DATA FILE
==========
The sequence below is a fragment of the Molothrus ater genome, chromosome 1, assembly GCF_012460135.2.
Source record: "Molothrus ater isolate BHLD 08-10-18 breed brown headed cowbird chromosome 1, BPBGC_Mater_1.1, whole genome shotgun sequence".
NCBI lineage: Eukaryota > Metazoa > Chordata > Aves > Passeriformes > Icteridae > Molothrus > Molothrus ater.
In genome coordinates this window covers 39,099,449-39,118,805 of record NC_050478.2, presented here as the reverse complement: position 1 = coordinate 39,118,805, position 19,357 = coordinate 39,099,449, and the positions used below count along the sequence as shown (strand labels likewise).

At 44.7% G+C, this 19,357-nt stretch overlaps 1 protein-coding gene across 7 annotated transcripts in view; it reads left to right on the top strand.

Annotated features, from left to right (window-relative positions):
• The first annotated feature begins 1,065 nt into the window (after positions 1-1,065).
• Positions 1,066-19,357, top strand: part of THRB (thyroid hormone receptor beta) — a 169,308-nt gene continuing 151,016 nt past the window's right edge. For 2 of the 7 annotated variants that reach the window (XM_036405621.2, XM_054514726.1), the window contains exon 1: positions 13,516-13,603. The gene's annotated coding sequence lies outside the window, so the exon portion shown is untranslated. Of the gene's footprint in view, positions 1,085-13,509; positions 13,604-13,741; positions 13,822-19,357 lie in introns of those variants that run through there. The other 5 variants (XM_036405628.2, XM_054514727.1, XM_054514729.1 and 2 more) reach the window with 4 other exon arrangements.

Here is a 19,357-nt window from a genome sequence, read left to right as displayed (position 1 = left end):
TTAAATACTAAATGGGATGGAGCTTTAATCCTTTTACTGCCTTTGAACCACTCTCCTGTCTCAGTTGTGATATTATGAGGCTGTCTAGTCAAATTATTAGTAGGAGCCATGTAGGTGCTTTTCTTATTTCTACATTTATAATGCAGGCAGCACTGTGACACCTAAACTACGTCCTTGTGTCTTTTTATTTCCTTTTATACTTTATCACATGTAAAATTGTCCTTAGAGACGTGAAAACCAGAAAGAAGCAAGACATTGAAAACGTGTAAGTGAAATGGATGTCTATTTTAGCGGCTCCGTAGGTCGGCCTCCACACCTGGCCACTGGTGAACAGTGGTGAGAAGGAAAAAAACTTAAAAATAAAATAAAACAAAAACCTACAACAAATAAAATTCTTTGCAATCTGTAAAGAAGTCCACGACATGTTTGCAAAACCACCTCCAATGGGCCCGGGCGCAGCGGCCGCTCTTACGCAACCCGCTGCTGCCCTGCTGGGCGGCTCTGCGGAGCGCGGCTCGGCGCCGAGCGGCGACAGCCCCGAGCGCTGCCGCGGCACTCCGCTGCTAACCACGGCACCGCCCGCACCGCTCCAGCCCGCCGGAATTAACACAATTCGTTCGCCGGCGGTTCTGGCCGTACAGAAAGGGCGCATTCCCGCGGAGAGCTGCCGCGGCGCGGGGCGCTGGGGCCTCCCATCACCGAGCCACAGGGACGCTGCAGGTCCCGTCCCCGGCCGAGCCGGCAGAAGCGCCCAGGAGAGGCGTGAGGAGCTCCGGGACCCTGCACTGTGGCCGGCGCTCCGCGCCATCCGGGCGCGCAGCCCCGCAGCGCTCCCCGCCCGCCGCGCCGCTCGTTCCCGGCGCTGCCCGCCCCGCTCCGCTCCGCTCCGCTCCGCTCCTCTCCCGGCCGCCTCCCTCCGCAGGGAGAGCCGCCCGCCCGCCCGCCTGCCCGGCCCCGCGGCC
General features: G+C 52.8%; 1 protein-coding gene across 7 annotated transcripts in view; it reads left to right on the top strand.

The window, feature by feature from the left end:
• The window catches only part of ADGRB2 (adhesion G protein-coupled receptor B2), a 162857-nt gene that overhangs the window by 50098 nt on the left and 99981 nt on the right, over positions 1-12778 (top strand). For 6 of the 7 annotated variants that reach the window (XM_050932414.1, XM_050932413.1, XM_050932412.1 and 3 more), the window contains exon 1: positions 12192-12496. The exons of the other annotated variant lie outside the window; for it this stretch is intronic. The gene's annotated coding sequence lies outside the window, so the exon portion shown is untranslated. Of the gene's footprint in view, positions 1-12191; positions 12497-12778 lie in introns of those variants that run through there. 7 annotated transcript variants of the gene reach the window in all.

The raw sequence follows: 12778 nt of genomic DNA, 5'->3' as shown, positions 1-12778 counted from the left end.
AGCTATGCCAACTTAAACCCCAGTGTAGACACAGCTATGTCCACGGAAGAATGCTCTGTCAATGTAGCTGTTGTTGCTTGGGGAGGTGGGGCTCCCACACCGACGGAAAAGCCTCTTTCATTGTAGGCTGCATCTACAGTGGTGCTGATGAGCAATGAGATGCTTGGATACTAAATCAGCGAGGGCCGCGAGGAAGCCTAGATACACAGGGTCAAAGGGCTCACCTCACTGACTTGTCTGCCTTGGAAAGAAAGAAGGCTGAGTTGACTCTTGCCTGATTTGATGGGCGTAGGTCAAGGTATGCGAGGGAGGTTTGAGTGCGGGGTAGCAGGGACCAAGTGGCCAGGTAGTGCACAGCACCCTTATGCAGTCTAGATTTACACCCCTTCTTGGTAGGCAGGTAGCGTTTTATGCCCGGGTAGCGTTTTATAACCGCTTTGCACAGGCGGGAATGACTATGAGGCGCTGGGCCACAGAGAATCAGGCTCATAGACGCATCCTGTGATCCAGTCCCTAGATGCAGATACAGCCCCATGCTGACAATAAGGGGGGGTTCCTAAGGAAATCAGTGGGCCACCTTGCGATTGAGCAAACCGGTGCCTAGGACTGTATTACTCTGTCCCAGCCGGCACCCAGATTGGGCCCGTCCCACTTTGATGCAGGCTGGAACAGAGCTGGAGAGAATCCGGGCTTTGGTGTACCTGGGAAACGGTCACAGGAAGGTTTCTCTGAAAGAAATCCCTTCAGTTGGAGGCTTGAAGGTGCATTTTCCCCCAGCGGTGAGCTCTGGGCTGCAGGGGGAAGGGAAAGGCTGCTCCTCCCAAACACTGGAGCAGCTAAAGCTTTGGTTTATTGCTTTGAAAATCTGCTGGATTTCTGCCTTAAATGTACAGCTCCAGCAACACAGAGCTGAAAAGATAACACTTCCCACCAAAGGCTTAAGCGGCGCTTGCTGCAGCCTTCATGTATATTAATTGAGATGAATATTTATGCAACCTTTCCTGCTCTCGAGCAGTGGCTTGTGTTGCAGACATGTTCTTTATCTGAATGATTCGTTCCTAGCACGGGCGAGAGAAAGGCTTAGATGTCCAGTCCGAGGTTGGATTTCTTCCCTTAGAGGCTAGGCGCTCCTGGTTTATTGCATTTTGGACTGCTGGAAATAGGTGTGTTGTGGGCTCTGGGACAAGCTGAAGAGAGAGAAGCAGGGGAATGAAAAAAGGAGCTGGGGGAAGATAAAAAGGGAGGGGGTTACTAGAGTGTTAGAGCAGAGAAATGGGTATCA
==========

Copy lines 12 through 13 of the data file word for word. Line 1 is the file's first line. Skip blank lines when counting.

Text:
The window, feature by feature from the left end:
• The window catches only part of ADGRB2 (adhesion G protein-coupled receptor B2), a 162857-nt gene that overhangs the window by 50098 nt on the left and 99981 nt on the right, over positions 1-12778 (top strand). For 6 of the 7 annotated variants that reach the window (XM_050932414.1, XM_050932413.1, XM_050932412.1 and 3 more), the window contains exon 1: positions 12192-12496. The exons of the other annotated variant lie outside the window; for it this stretch is intronic. The gene's annotated coding sequence lies outside the window, so the exon portion shown is untranslated. Of the gene's footprint in view, positions 1-12191; positions 12497-12778 lie in introns of those variants that run through there. 7 annotated transcript variants of the gene reach the window in all.